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Was C. diff exposure to blame for a loved one's death?

Victor Lewin - Wednesday, August 26, 2015

One of the dangers facing the residents of Halifax long-term care centers and nursing homes, as well as patients in hospitals, is exposure to Clostridium difficile. The bacteria commonly known as C. diff can cause disabling bouts of diarrhea and other intestinal problems to already debilitated senior citizens and others.

C. diff is produced naturally in our bowels and bellies and is also found in natural environments like soil. It is the primary source of infectious diarrhea in hospitals and care facilities throughout Canada.

Symptoms of the bacterial infection include:

-- Fever

-- Nausea

-- Watery diarrhea

-- Abdominal pain and tenderness

-- Loss of appetite

Some infected with C. diff remain asymptomatic, however. Those most at risk for a C. diff infection are patients already on antibiotic therapies for other ailments. Antibiotics alter the "good" bacteria that thrive in the bowel and gut and keep people healthy. Elderly residents battling other illnesses are at highest risk.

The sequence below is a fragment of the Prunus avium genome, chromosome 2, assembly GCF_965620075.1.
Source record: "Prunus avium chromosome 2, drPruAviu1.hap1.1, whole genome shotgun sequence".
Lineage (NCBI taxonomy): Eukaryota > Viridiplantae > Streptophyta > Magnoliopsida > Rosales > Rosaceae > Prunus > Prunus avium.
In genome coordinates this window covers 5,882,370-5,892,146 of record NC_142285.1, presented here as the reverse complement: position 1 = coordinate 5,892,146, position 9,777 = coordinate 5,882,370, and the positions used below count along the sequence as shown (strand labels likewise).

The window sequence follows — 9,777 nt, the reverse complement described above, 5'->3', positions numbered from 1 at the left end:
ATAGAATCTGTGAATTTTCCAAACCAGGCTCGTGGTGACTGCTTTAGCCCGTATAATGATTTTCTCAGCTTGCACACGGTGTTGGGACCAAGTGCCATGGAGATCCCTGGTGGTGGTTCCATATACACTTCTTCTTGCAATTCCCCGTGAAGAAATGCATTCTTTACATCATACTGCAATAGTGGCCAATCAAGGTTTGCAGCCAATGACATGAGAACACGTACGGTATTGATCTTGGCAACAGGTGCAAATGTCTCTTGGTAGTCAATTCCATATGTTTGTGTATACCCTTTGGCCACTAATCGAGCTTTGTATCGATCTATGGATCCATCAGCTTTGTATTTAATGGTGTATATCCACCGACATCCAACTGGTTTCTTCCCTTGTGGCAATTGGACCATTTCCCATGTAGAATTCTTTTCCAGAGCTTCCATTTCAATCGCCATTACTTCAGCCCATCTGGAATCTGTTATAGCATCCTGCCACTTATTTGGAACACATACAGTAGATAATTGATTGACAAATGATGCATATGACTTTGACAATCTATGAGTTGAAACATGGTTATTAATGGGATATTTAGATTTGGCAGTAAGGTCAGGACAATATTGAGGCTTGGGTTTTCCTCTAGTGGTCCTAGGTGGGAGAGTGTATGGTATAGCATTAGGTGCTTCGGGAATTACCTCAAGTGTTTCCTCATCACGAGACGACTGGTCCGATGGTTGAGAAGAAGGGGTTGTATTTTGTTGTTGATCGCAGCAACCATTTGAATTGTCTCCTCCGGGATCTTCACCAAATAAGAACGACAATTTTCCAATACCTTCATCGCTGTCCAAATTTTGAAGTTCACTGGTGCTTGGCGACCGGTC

The C. diff bacteria spreads through direct contact. Improperly sterilized medical equipment like thermometers or dirty toilets can spread it from one patient or resident to another, as can gloved or bare hands. Proper handwashing techniques are the best defense against widespread infection.

In 2013, researchers at the University of Exeter developed a specific four-point test that accurately predicts patients' death risk from C. diff. By using these predictors, clinicians can better manage their high-risk patients. The indicators are:

-- Respiratory rates

-- Serum albumin levels

-- White cell count

-- Levels of C-reactive protein

If you or a loved one was exposed to C. diff and suffered serious consequences and/or developed a worsened medical condition, you may have a cause of action for a medical malpractice claim.

Source: novascotia.ca, "Clostridium Difficile," accessed Aug. 13, 2015

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